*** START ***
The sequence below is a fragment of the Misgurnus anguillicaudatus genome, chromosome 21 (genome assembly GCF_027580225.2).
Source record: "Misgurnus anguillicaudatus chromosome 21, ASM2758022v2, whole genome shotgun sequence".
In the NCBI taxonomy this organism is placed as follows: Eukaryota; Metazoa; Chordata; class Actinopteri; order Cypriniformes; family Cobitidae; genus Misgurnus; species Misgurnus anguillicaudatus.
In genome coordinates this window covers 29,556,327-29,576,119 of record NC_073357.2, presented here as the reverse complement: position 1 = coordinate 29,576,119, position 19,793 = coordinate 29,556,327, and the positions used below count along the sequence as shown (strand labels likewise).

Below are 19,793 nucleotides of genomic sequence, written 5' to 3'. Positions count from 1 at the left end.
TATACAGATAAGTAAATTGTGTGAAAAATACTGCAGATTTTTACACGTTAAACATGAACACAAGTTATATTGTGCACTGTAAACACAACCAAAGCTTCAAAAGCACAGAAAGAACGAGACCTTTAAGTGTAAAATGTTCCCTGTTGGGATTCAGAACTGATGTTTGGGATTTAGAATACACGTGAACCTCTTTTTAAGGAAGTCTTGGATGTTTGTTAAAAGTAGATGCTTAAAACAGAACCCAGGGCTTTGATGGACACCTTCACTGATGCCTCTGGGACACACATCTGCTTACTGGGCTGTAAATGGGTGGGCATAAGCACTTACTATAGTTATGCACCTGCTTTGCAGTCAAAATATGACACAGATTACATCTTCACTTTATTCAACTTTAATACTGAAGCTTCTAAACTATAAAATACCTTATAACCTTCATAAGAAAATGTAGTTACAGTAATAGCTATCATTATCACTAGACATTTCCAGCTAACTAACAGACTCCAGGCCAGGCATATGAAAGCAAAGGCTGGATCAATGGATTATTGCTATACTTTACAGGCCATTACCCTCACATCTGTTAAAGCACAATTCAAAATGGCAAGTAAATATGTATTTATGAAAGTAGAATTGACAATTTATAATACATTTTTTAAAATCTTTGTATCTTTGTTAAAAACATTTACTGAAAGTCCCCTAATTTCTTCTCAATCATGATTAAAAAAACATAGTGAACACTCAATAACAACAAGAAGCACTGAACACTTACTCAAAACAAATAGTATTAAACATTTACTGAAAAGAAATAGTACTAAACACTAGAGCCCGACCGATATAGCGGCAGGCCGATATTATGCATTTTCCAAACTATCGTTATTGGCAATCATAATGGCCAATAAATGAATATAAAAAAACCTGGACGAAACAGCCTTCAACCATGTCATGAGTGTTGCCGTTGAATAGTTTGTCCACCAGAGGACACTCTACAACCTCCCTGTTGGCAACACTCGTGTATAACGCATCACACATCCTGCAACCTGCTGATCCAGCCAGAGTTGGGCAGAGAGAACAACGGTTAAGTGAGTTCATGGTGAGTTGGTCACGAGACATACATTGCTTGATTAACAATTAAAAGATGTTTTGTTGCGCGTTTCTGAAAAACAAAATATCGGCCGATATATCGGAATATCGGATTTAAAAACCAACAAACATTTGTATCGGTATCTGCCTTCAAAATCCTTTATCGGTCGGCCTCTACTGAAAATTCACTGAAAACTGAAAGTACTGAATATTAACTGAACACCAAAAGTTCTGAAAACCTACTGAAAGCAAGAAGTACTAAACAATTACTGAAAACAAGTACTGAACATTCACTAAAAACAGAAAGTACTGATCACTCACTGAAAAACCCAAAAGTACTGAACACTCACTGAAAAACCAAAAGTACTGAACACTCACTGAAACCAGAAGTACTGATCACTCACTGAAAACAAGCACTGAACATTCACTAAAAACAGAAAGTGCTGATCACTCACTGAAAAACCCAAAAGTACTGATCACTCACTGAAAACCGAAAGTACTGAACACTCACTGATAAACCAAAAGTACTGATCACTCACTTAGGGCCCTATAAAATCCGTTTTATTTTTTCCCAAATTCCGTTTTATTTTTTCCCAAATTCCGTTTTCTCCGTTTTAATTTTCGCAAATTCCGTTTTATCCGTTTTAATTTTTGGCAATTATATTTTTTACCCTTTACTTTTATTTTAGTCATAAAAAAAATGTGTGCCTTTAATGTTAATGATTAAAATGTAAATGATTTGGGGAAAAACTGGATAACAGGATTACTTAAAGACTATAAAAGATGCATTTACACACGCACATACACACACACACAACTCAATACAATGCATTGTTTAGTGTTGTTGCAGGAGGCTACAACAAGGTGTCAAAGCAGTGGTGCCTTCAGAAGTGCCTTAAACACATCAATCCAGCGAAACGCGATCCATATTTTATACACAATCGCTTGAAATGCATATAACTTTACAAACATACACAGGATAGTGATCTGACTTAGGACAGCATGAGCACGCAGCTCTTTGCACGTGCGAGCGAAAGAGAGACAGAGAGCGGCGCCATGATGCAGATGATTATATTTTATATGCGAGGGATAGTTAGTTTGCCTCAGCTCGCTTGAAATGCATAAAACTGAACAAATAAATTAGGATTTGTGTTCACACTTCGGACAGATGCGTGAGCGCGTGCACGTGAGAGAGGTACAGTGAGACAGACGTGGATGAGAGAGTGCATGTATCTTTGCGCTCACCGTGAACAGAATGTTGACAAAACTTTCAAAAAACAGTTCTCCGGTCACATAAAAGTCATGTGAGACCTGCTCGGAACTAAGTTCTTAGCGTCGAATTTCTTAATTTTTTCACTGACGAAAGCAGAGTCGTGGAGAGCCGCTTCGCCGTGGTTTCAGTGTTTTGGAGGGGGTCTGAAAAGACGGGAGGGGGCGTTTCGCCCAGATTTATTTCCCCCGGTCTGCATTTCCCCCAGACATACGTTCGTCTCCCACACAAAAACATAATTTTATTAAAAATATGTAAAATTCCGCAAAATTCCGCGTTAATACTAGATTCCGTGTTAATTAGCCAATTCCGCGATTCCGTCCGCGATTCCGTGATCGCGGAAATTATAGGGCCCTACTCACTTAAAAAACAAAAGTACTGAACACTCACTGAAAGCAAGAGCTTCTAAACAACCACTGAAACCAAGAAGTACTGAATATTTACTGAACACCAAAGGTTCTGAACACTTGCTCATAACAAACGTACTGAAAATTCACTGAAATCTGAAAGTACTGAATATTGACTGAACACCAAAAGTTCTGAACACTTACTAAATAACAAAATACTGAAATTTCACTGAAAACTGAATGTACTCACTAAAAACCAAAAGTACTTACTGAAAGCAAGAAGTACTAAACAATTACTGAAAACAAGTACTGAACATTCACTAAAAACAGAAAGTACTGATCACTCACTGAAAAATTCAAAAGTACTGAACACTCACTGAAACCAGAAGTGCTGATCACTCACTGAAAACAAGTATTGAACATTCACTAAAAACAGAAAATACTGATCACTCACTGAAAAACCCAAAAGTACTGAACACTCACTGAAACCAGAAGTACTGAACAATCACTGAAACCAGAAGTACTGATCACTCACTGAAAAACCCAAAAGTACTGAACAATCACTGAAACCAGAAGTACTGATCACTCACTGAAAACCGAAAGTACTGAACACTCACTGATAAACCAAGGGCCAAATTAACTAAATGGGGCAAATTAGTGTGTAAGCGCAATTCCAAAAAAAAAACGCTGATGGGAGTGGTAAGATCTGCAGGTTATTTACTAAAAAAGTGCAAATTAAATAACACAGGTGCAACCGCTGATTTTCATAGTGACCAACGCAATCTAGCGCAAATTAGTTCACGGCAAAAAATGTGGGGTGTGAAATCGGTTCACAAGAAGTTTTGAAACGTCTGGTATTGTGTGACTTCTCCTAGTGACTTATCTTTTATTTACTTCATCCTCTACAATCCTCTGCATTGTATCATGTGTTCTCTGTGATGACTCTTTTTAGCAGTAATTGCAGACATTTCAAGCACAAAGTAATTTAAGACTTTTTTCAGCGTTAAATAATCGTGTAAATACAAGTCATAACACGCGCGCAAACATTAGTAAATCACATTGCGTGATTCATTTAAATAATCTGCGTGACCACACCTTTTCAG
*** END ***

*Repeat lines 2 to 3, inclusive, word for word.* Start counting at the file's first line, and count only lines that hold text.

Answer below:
Source record: "Misgurnus anguillicaudatus chromosome 21, ASM2758022v2, whole genome shotgun sequence".
In the NCBI taxonomy this organism is placed as follows: Eukaryota; Metazoa; Chordata; class Actinopteri; order Cypriniformes; family Cobitidae; genus Misgurnus; species Misgurnus anguillicaudatus.